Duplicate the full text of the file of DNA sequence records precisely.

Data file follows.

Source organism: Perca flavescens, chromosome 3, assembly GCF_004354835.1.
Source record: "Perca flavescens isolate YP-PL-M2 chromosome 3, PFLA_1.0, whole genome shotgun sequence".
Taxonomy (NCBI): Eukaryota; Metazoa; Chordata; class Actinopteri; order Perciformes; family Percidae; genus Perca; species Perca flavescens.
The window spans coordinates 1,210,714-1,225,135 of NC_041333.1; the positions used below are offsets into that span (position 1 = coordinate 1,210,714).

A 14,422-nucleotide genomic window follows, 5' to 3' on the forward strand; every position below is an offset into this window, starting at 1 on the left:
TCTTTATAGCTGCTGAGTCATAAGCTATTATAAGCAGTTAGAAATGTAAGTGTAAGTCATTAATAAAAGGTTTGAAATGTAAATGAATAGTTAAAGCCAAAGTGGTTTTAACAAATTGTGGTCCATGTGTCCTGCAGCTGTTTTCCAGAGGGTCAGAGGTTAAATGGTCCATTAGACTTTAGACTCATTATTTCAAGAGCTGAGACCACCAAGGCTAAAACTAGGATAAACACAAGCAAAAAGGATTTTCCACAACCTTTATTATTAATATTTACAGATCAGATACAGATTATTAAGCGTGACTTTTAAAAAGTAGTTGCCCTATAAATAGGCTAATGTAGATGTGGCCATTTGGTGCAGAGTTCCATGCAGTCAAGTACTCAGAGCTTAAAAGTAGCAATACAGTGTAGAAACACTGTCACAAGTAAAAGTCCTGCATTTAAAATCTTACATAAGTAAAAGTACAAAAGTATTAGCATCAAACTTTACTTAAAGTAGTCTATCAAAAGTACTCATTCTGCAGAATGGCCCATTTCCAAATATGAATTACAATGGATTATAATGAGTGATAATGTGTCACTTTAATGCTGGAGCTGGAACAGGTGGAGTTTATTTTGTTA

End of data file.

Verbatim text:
Source organism: Perca flavescens, chromosome 3, assembly GCF_004354835.1.
Source record: "Perca flavescens isolate YP-PL-M2 chromosome 3, PFLA_1.0, whole genome shotgun sequence".
Taxonomy (NCBI): Eukaryota; Metazoa; Chordata; class Actinopteri; order Perciformes; family Percidae; genus Perca; species Perca flavescens.
The window spans coordinates 1,210,714-1,225,135 of NC_041333.1; the positions used below are offsets into that span (position 1 = coordinate 1,210,714).

A 14,422-nucleotide genomic window follows, 5' to 3' on the forward strand; every position below is an offset into this window, starting at 1 on the left:
TCTTTATAGCTGCTGAGTCATAAGCTATTATAAGCAGTTAGAAATGTAAGTGTAAGTCATTAATAAAAGGTTTGAAATGTAAATGAATAGTTAAAGCCAAAGTGGTTTTAACAAATTGTGGTCCATGTGTCCTGCAGCTGTTTTCCAGAGGGTCAGAGGTTAAATGGTCCATTAGACTTTAGACTCATTATTTCAAGAGCTGAGACCACCAAGGCTAAAACTAGGATAAACACAAGCAAAAAGGATTTTCCACAACCTTTATTATTAATATTTACAGATCAGATACAGATTATTAAGCGTGACTTTTAAAAAGTAGTTGCCCTATAAATAGGCTAATGTAGATGTGGCCATTTGGTGCAGAGTTCCATGCAGTCAAGTACTCAGAGCTTAAAAGTAGCAATACAGTGTAGAAACACTGTCACAAGTAAAAGTCCTGCATTTAAAATCTTACATAAGTAAAAGTACAAAAGTATTAGCATCAAACTTTACTTAAAGTAGTCTATCAAAAGTACTCATTCTGCAGAATGGCCCATTTCCAAATATGAATTACAATGGATTATAATGAGTGATAATGTGTCACTTTAATGCTGGAGCTGGAACAGGTGGAGTTTATTTTGTTA